Home of Dr. Christine B. Whelan

In the news

It’s Wednesday, spring is nearly here… and love is in the air!

• On Feb. 22, a Skype interview I did with Currents, a NY-based Catholic TV station, aired and got great feedback.

• As the marriage age in India rises, many SWANS® there are taking heart in my good-news statistics and targeted advice.

• It’s the 5th anniversary of my Pure Sex, Pure Love column on BustedHalo.com — and wow, the kind words and good wishes from readers just blew me away.

• Also, check out my latest column full of love and relationship advice from the new book 59 Seconds: Think a Little, Change a Lot.


March 10, 2010 Posted by | Marry Smart: The Intelligent Woman's Guide to True Love, Relationship Tips | , , , , , , , , | Leave a comment

Top Valentine’s Tips

After doing several interviews with TV and print media leading up to Valentine’s Day, I thought I’d post a few tips I’ve been talking about:

Top Valentine’s Tips for Singles

• Break out of your pity-party mode by planning a Bring-a-Friend party for next month: Pick a date and a venue, then invite 10-20 friends and tell them to each bring one single friend that you don’t know. Just think of all the new people you’ll meet!

• Look through your contacts and email at least three friends who you haven’t been in touch with in a while — guys or girls. Getting into a new social group can mean introductions to your perfect match

• Consider an online dating site — many are offering free trials over this holiday weekend

Top Valentine’s Tips for Those in a Relationship

• Showing your love doesn’t need to cost a fortune: Consider a picnic in your living room, a nearby day-hike or snuggling up and watching your favorite romantic comedy.

• Love letters never get old: Write at least five reasons why you think your special someone is the tops. Or slip a little love-note in your spouse’s wallet so they’ll find it later in the day and be surprised.

• Figure out each other’s “language of love”: We all give and receive love differently — some show love verbally, others through hugs, others through actions. Which way do you show love–and which way does your significant-other receive it?

Here’s to a great day of love, chocolate and cheesy movies!

February 13, 2010 Posted by | Marry Smart: The Intelligent Woman's Guide to True Love, Relationship Tips | , , , , , , , , | Leave a comment

Can Love Make You Rich?

I’m quoted — and my mate-preference research is cited — in a piece up now on CBS MoneyWatch.

The Beatles told us that all you need is love. And maybe that was true in 1967. But these days, love alone doesn’t pay the mortgage. So, as we approach Valentine’s Day, it’s a good time to consider the other side of the coin: Can love bring you money?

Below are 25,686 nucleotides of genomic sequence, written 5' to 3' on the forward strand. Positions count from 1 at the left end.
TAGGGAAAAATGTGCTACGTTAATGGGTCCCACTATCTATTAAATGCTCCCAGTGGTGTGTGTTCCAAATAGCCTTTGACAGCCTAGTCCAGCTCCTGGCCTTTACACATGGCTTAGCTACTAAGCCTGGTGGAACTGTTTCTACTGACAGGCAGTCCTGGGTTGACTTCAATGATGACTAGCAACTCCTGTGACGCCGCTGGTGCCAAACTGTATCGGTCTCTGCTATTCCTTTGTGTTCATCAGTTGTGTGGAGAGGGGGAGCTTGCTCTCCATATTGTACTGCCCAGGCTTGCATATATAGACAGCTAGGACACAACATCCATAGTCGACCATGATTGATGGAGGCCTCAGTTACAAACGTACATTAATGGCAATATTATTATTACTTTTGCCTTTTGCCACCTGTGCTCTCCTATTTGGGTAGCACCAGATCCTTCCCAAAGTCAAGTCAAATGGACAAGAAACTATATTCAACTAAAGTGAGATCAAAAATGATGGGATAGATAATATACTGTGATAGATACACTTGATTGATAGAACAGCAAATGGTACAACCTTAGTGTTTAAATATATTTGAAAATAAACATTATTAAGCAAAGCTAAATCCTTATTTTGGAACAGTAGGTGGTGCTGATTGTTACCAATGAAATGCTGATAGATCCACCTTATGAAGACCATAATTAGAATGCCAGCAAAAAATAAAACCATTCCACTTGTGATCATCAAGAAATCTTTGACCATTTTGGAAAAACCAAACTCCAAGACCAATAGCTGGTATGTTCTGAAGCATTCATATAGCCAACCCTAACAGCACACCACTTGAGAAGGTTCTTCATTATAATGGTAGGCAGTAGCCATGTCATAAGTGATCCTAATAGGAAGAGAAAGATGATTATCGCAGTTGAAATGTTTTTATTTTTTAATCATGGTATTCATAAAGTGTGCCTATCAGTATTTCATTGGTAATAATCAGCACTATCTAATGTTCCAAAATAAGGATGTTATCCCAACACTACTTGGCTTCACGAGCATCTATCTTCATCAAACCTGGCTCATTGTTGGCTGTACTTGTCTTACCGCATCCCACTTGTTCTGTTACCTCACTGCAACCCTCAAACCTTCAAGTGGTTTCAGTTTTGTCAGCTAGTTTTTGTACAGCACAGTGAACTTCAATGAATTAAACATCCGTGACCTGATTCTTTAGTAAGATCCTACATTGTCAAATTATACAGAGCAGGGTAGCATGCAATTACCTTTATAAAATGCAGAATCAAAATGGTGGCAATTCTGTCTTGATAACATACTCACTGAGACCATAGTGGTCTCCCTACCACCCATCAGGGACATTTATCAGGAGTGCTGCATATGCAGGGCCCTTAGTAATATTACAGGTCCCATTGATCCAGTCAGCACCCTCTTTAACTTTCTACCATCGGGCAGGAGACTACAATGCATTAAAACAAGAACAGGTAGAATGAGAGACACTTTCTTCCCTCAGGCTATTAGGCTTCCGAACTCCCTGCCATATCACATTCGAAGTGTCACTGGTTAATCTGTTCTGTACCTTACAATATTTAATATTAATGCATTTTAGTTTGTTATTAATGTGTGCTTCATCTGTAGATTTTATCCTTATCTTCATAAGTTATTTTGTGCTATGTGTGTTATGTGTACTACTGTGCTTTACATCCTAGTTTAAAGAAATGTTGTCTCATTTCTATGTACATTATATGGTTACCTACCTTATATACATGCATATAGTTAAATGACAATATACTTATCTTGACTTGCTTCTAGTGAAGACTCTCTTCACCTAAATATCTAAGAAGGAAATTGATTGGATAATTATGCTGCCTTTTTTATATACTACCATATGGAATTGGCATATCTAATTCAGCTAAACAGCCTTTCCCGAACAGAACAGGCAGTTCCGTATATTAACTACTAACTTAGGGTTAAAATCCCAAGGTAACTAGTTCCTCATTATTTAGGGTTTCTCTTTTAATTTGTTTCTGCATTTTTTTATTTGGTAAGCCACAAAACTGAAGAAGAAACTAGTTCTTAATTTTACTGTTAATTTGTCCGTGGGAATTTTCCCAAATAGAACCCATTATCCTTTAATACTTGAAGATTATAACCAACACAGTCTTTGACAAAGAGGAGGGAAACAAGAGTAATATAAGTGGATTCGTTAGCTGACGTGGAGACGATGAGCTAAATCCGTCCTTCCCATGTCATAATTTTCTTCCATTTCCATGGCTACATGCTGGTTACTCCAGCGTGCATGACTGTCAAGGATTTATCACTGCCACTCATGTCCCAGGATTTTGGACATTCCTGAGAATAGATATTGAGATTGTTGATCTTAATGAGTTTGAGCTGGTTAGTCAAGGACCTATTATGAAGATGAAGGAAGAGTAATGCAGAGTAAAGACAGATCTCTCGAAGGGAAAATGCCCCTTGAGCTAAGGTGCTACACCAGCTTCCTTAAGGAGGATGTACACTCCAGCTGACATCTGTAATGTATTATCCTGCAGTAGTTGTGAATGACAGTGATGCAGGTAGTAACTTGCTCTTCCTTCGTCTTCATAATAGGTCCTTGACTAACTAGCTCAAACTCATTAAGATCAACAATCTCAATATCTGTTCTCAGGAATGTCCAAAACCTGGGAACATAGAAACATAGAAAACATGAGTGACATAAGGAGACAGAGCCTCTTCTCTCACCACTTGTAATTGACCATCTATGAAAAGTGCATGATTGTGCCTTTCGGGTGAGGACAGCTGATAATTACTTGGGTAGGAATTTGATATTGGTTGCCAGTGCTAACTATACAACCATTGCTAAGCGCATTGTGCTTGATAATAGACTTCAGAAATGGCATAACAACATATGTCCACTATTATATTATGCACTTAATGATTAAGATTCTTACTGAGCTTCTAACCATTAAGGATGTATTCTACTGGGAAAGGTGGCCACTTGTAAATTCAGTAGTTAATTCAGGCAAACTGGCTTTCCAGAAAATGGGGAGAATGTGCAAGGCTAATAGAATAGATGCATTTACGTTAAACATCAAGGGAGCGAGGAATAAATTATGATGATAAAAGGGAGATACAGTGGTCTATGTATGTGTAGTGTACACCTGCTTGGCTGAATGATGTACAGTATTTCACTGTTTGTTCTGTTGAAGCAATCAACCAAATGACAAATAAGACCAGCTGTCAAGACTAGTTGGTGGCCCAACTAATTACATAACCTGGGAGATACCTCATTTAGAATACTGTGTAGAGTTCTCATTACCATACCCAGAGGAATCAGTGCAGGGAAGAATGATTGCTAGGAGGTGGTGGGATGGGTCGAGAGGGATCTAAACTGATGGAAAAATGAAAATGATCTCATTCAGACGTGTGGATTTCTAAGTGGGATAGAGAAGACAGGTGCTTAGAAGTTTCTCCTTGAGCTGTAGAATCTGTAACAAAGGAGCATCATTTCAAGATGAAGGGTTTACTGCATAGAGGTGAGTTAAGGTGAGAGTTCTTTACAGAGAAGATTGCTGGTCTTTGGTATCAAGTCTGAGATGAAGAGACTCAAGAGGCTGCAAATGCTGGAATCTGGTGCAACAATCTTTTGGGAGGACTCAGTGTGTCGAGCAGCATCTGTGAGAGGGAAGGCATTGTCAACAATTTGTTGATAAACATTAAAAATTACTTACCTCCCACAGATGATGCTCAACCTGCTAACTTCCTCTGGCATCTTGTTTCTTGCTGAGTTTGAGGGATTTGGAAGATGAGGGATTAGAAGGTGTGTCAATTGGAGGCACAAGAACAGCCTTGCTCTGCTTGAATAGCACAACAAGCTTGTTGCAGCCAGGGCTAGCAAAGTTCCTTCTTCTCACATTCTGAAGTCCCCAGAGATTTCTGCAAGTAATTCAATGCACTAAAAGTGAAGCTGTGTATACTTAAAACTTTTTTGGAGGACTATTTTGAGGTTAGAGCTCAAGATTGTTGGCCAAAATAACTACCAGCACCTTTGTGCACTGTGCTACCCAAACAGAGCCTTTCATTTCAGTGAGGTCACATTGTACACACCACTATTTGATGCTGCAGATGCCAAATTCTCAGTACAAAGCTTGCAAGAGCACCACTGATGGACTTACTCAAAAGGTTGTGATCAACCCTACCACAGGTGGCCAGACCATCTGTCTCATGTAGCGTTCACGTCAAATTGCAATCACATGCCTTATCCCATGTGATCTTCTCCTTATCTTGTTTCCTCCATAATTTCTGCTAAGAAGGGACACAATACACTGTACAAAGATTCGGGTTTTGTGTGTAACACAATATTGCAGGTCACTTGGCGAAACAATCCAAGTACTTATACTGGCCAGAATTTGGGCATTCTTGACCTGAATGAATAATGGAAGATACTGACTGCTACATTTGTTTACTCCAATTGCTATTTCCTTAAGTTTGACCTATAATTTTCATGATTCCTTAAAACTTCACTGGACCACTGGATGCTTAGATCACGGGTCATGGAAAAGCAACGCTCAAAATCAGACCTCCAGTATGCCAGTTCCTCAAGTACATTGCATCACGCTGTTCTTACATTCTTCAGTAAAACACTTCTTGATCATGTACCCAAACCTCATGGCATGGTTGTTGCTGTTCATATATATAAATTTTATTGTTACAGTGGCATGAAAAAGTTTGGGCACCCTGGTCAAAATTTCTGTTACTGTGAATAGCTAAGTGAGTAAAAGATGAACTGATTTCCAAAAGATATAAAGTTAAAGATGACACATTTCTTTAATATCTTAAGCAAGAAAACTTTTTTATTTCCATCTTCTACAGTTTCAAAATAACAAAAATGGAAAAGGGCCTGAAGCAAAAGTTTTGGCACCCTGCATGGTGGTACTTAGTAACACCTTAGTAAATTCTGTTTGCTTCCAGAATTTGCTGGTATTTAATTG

Check it out and learn how red hearts can make you see more green this Valentine’s Day… it’s part of a larger package on love and money, with other interesting articles, including

10 Ways to Stop Fighting About Money
Love and Money: He Spends, She Saves, They Fight
Money Tips for Gay Couples

February 12, 2010 Posted by | Academic Musings, Marry Smart: The Intelligent Woman's Guide to True Love, Relationship Tips | , , , , , , , , , , , , | 2 Comments

Top 10 Feelings Worldwide: We Feel Fine

Feel festive, cheerful and blessed around the holidays–but then slide into the doldrums in the first weeks of the New Year? Financially illiterate and then suddenly started blogging about how the ups and downs of the stock market impacted you emotionally? Felt patriotic–or depressed–when Obama was elected?

Oh yes, the internet knows.

Talk about following the zeitgeist: Computer programmers Sep Kamvar and Jonathan Harris have spent more than four years collecting some 12 million emotions posted on Internet blogs. Turns out we’re a pretty predicable bunch: Patterns of the calendar, news events and even the weather influence how we say we feel. And as an increasing number of bloggers worldwide share their lives publicly, we’re developing a new relationship with computers, our fellow bloggers and ourselves.

And this holiday season, you can track your emotions in their strikingly beautiful, glossy gift book, We Feel Fine (Scribner, Dec. 1), that uses sophisticated computer science to underpin its findings about modern human emotion. The brainchild of Kamvar, a professor of computational mathematics at Stanford University, and Harris, a systems designer, the data collected comes from a program that scans all blogs every few minutes and extracts the sentences that contain “I feel” or “I am feeling.” Since blogs often have public profiles, the duo was able to determine the gender, age, and location of the people expressing these emotions to boot.

Kamvar said he and Harris hope to tell both macro stories of emotional trends, including informational graphics and maps, and micro stories of individuals complete with a photo and corresponding feeling. “We wanted the reader to be able to seamlessly transition between the high-level statistics of emotion and the individual stories that make up these statistics.”

“Our [original] intent was to show that there was beauty and humanity in the web,” said Kamvar of their 2005 website born as social networking media was coming of age. ” As time went on and we collected large amounts of data, we realized that we were also building an archive of emotional history.”

As We Feel Fine: An Almanac of Human Emotion hit the shelves yesterday, Kamvar, a college classmate, sat down with me for a Q&A.

Check out my interview on the Huffington Post… and tweet it up for one and all!

December 30, 2009 Posted by | Academic Musings, Self-Help | , , , , , , , , , , , , , , , , , | Leave a comment

Stop Searching for Your Soul Mate

Wednesday is the day for your Weekly Relationship Tip

Stop Searching for Your Soul Mate

Some 20% of American couples file for divorce before their fifth anniversary. While the overall divorce rate has decreased in the last few decades, soulmatenew-copythe number of marriages dissolved in those early years has increased. Why?